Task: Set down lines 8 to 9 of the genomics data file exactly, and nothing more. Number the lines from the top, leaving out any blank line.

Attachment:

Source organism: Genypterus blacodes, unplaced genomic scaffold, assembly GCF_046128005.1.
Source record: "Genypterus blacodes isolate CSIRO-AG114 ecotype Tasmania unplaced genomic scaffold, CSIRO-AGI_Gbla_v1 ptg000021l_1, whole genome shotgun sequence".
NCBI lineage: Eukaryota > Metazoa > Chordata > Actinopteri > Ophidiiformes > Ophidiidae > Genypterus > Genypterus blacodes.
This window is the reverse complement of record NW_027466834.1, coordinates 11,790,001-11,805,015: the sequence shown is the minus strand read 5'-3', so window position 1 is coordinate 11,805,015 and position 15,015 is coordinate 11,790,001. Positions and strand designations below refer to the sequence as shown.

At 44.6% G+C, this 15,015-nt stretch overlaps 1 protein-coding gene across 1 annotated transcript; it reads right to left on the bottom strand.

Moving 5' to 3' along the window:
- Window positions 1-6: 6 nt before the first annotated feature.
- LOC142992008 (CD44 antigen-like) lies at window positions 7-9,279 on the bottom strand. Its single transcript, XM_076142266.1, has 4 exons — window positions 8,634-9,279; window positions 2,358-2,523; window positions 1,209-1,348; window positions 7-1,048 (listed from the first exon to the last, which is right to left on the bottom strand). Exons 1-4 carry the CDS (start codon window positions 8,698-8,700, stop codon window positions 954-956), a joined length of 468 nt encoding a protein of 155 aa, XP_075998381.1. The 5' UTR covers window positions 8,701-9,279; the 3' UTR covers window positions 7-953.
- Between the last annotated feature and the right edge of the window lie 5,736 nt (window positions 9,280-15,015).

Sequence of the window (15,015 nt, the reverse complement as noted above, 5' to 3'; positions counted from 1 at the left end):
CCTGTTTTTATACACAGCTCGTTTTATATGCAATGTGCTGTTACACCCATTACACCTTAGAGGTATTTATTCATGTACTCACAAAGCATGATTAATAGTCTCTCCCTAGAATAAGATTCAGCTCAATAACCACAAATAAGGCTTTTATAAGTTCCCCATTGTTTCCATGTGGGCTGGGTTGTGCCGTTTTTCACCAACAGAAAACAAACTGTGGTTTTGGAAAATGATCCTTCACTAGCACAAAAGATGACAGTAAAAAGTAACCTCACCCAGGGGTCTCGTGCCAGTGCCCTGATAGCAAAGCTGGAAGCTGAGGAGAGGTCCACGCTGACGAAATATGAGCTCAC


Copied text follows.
- LOC142992008 (CD44 antigen-like) lies at window positions 7-9,279 on the bottom strand. Its single transcript, XM_076142266.1, has 4 exons — window positions 8,634-9,279; window positions 2,358-2,523; window positions 1,209-1,348; window positions 7-1,048 (listed from the first exon to the last, which is right to left on the bottom strand). Exons 1-4 carry the CDS (start codon window positions 8,698-8,700, stop codon window positions 954-956), a joined length of 468 nt encoding a protein of 155 aa, XP_075998381.1. The 5' UTR covers window positions 8,701-9,279; the 3' UTR covers window positions 7-953.
- Between the last annotated feature and the right edge of the window lie 5,736 nt (window positions 9,280-15,015).